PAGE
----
New York agent Carlos Keyes says he didn’t try to scam more than $1 million from a British party-planning firm when booking a Lady Gaga spring break concert in Cancun, Mexico.
London-based party planner Banana Split filed suit against Keyes claiming he issued “a fake contract and several Lady Gaga contract riders” for the singer to appear at the March 16 private event.
The suit claims Keyes and alleged co-conspirator Vincent Carroll of Nevada Style LLC have created “an enterprise comprised of multiple corporate shells that is funded by and actively engaged in a pattern of defrauding businesses using the same concert scam.”
“Defendants executed a web polished scheme to bilk hundreds of thousands of dollars from foreign concert promoters by posing as entertainment agents and purporting to book concerts on behalf of famous music artists with whom they had no relationship whatsoever,” the Manhattan court filing says.
Keyes, whose Red Entertainment Agency represents Chic Feat. Nile Rodgers, Dionne Warwick, Freddie Jackson, Keith Sweat, and Peabo Bryson, among others, says Banana Split was completely aware the booking was never a scam.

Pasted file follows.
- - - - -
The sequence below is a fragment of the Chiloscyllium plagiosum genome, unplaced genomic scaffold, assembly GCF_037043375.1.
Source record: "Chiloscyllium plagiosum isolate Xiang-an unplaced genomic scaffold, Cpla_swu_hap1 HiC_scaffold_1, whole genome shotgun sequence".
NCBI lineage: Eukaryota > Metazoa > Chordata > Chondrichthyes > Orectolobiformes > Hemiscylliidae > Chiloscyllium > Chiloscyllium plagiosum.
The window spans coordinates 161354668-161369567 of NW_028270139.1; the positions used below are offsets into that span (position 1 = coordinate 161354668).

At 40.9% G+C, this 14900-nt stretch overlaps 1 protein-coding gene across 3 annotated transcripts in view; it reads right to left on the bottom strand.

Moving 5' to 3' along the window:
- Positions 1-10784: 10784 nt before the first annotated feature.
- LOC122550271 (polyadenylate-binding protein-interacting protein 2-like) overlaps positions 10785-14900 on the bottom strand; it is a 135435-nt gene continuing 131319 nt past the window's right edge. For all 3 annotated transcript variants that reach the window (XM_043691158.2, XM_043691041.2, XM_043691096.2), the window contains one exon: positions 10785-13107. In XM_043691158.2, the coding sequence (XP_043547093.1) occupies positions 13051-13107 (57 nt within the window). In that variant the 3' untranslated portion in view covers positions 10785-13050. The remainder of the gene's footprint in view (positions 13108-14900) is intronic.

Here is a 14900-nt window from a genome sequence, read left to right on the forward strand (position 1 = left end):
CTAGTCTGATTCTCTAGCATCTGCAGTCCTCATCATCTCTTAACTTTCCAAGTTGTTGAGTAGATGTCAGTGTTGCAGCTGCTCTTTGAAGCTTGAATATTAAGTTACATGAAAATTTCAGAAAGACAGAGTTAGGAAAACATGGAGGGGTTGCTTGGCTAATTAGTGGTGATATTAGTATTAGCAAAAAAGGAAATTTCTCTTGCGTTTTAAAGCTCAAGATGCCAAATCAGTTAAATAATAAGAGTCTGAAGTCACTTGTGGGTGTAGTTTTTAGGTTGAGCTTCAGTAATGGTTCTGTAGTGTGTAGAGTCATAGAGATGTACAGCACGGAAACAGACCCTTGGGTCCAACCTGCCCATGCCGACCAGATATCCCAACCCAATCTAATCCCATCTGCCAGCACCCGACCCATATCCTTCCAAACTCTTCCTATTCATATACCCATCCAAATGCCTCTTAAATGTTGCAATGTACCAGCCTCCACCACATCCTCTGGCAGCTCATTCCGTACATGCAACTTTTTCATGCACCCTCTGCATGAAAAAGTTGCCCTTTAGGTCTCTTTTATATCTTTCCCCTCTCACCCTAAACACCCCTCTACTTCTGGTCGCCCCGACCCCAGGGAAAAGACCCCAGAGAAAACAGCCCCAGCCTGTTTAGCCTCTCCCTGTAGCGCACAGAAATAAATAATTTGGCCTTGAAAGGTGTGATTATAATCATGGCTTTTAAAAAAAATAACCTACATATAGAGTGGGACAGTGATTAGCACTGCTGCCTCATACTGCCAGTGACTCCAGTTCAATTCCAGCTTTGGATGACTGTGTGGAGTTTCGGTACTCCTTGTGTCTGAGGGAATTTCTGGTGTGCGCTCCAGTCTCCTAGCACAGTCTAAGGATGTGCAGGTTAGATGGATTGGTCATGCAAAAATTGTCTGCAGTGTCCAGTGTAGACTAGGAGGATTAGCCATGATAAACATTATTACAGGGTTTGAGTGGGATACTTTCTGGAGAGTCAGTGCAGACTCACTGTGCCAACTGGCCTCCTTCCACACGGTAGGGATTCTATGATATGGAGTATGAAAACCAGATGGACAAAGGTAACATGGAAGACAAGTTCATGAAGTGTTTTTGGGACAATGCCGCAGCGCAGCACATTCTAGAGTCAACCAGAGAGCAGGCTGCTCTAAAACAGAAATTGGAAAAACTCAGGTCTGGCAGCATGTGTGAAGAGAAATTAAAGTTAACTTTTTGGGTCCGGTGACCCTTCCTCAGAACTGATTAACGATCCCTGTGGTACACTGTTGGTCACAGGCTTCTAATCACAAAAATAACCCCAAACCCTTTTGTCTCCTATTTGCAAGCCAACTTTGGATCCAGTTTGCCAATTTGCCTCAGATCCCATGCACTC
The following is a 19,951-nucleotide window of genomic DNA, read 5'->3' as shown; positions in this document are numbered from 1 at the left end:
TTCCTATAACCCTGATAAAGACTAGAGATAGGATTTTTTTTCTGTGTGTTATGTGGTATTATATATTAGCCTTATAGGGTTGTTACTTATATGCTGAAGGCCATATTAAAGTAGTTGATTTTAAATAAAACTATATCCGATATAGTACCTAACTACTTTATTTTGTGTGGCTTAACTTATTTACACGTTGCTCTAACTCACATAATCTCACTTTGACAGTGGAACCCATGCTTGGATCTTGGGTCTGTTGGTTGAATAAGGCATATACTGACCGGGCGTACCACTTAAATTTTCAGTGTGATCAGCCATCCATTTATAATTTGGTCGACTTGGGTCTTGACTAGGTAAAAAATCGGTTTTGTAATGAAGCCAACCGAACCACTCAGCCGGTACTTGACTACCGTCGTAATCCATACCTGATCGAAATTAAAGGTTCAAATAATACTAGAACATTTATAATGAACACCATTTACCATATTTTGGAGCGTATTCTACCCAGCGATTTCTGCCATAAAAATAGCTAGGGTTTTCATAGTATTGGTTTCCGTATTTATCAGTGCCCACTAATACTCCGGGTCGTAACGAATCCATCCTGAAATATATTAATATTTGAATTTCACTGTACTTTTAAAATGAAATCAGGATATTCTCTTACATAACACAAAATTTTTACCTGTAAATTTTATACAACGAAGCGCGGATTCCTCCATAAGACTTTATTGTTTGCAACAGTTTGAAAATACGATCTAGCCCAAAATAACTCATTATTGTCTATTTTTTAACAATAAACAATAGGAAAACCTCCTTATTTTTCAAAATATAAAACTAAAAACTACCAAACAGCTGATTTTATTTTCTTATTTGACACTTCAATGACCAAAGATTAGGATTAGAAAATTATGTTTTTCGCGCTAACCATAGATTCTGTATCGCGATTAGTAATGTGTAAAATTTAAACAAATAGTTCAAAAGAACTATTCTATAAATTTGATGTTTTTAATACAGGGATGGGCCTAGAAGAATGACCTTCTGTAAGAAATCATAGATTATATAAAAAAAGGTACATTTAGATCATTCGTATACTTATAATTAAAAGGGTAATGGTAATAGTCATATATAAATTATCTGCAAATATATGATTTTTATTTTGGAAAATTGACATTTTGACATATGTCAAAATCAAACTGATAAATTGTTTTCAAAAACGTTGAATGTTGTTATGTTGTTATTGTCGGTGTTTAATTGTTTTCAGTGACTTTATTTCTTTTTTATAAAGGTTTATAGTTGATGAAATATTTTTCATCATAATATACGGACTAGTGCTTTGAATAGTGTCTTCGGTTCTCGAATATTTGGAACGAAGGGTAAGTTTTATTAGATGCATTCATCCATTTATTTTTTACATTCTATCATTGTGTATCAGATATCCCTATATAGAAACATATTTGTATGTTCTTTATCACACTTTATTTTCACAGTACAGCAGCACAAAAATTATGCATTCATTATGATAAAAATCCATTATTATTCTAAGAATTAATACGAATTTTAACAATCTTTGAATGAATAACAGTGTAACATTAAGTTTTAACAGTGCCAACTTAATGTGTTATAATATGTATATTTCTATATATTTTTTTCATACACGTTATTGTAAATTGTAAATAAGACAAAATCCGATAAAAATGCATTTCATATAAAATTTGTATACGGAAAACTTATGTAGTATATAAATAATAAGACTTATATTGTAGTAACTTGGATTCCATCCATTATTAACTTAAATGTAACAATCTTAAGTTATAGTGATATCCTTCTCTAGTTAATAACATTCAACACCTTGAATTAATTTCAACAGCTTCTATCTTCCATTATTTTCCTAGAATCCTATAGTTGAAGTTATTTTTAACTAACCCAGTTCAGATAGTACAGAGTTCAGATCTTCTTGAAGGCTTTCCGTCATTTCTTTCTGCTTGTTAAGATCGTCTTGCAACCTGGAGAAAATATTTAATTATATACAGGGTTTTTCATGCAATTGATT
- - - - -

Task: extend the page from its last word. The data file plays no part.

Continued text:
“They had direct communication with Lady Gaga’s representatives which confirmed that she would perform at the private event on March 16 in Cancun, but that Lady Gaga would only do a piano performance. She was ready to go and perform at the event,” Keyes told Pollstar.
“At that point Banana Spilt no longer wanted her to perform at the event because they felt that Lady Gaga performing on a piano would not be appropriate for the theme of their party and only wanted her with a band,” he explained.
He says his company forwarded the deposit to Carroll at Nevada Style Inc., the mediator for the deal with Lady Gaga representatives, who claims the money will be returned to Banana Split next week.
The suit says the defendants pocketed the deposits and booking fees and hid the money out of reach of the concert promoter before their “scam” was discovered
Banana Split says it eventually met with Gaga’s “actual agent” Troy Carter, who said the singer “would not do the performance.” Carter is actually Gaga’s manager.
The London firm now wants the return of its $1 million deposit, plus damages for conspiracy and fraud.